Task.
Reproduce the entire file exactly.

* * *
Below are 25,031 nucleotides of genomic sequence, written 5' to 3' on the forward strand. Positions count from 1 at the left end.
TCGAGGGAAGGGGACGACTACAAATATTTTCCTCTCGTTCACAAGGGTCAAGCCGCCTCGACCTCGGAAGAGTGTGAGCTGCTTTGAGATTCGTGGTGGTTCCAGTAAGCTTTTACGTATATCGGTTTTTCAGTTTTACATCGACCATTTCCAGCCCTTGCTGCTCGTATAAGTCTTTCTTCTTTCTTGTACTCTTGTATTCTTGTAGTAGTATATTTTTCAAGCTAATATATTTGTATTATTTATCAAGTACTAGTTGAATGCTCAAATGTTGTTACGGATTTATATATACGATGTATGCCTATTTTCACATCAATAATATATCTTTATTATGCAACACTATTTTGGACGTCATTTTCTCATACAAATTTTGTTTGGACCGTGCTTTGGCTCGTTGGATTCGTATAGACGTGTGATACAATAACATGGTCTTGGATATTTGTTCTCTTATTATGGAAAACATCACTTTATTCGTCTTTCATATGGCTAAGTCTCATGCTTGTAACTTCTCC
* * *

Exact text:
Below are 25,031 nucleotides of genomic sequence, written 5' to 3' on the forward strand. Positions count from 1 at the left end.
TCGAGGGAAGGGGACGACTACAAATATTTTCCTCTCGTTCACAAGGGTCAAGCCGCCTCGACCTCGGAAGAGTGTGAGCTGCTTTGAGATTCGTGGTGGTTCCAGTAAGCTTTTACGTATATCGGTTTTTCAGTTTTACATCGACCATTTCCAGCCCTTGCTGCTCGTATAAGTCTTTCTTCTTTCTTGTACTCTTGTATTCTTGTAGTAGTATATTTTTCAAGCTAATATATTTGTATTATTTATCAAGTACTAGTTGAATGCTCAAATGTTGTTACGGATTTATATATACGATGTATGCCTATTTTCACATCAATAATATATCTTTATTATGCAACACTATTTTGGACGTCATTTTCTCATACAAATTTTGTTTGGACCGTGCTTTGGCTCGTTGGATTCGTATAGACGTGTGATACAATAACATGGTCTTGGATATTTGTTCTCTTATTATGGAAAACATCACTTTATTCGTCTTTCATATGGCTAAGTCTCATGCTTGTAACTTCTCC